In an emergency, when every second counts, reporting exactly where first responders are needed is crucial. However, an incident can happen anywhere - from a house with an unreliable postcode, to a point along a towpath, or even somewhere deep within a forest - but where there is no accurate street address or identifiable landmark, it’s almost impossible for a 999 caller to describe their precise location. This means call handlers are frequently provided with inaccurate or unreliable directions, which can limit their ability to dispatch response teams quickly.
what3words is providing a solution. It has divided the world into 3m squares and given each a unique 3 word address. Now, many emergency services around the UK, can locate callers accurately using just three words. For example, a person reporting a crime along the River Calder would be able to give a call handler from West Yorkshire Police their three words, for instance ///chin.asleep.pump, and help would be dispatched to that exact location.
what3words is available as a free app. In regions where services have officially adopted the system, a person calling 999 can simply open the app and give the 3 words for their current location to the call handler, who will retrieve the location from what3words’ map site. Many command and control systems have also integrated what3words, so that a 3 word address can be entered directly into the software’s search bar. Several services have even deployed the what3words app onto team devices so responders can then get directions to the precise 3m square.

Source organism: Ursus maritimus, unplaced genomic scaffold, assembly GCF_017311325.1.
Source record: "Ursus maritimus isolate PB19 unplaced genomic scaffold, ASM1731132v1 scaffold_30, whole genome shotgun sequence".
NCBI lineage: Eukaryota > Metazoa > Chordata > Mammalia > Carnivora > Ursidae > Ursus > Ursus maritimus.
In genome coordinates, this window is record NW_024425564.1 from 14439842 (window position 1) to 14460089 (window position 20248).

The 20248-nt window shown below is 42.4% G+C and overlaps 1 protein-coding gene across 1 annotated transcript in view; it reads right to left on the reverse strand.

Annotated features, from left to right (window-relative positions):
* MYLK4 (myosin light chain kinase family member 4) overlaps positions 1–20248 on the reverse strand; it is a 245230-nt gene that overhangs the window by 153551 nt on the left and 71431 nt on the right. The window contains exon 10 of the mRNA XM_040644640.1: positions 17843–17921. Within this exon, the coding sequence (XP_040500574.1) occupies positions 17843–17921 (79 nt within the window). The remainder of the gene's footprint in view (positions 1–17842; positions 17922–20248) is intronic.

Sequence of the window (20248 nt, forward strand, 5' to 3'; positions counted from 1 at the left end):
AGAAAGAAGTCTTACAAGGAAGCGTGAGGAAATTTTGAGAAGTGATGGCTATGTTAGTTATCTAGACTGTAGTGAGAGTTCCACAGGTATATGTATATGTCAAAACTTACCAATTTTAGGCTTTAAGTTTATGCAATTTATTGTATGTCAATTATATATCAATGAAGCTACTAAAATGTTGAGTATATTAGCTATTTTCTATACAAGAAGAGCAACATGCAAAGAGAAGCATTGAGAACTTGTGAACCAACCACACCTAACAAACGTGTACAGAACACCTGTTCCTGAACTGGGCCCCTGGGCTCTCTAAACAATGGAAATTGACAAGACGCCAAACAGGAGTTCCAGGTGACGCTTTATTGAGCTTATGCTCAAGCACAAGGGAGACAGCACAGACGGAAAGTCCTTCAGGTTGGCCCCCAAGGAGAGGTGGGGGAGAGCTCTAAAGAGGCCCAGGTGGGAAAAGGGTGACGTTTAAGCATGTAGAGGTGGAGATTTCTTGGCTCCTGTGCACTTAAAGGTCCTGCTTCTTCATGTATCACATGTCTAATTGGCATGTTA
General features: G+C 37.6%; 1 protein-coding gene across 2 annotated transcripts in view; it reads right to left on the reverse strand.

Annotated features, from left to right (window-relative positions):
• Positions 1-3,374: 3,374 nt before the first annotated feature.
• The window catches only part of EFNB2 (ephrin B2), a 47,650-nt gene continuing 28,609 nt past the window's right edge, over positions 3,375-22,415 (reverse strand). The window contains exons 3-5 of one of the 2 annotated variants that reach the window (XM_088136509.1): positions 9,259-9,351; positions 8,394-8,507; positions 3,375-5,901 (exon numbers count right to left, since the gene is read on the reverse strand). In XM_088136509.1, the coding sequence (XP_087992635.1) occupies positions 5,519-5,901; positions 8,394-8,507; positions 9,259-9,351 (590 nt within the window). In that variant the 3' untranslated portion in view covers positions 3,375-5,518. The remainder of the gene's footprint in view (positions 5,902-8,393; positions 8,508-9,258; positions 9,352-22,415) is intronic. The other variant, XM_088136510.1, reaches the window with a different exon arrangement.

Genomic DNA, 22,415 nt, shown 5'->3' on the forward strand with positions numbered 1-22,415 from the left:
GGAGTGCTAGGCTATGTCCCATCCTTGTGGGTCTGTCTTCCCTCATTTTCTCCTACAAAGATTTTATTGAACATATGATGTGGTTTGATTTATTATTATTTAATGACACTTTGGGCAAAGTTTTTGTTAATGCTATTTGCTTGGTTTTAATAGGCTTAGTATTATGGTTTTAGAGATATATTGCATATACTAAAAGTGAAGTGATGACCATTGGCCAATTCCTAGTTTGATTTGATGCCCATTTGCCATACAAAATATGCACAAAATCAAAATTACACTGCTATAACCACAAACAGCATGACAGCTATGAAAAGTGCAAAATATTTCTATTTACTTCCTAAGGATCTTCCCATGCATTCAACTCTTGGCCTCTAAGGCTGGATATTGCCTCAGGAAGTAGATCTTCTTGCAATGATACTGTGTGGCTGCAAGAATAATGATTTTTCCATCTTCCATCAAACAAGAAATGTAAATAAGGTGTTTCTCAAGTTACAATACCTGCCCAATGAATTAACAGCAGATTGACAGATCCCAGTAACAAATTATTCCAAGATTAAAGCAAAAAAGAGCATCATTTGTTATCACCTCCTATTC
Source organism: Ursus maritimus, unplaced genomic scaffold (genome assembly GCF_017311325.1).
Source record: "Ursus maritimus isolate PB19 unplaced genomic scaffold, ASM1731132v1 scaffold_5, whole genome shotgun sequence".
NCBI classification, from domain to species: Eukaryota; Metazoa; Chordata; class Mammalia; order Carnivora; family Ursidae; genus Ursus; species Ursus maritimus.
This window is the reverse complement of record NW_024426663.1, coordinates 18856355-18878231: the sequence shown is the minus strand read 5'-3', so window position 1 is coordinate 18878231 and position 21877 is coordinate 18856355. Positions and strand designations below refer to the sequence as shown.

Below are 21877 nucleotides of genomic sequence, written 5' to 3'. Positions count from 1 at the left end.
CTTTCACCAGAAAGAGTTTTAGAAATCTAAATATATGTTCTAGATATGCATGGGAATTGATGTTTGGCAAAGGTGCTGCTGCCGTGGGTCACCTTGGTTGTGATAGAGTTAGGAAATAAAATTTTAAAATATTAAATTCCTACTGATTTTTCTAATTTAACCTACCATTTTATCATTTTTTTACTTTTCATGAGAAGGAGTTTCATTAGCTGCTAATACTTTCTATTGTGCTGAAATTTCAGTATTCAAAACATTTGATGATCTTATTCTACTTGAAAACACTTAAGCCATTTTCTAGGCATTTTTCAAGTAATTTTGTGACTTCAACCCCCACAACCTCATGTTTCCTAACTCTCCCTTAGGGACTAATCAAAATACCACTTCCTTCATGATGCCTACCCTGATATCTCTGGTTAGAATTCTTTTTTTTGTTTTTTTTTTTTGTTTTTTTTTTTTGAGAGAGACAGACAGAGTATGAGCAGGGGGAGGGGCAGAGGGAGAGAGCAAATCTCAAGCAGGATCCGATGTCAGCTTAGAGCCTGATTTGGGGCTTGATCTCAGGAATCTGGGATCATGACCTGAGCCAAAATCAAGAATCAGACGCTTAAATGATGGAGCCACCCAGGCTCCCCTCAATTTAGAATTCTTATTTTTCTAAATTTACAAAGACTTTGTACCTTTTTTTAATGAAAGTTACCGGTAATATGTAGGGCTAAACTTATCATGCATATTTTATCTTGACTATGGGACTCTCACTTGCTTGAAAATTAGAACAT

Many stories are emerging about how 3 word addresses are being used effectively by Emergency Services. The type of incident varies widely - from locating lost and vulnerable missing persons, to tackling fires, to assisting a criminal investigation. In one particular scenario, Humberside Police used what3words to identify the location of a woman who was being held hostage. The victim called 999 but had no idea where she was, however, the Police talked her through downloading the what3words app and finding her 3 words. It meant they could identify exactly which building she was in.
Paul Redshaw, Force Control Supervisor at Humberside Police who was involved with the incident said: ‘what3words is a great tool that helps us get officers to people that really need our help as quickly as possible.’
To encourage people to share 3 word addresses for crimes and incidents, services are raising awareness of the free what3words app in their local communities. In emergencies where the caller hasn’t pre-emptively downloaded the app, control rooms send an SMS with a link to map.what3words.com allowing them to view the 3 words for their current location.
As more Emergency Services add what3words to the range of tools they have for emergency response, the potential uses for this technology within policing and emergency response are growing.
This case study was contributed as part of techUK’s Digitally enabled public safety report: Harnessing the power of tech to tackle violent crime. You can access the full report here.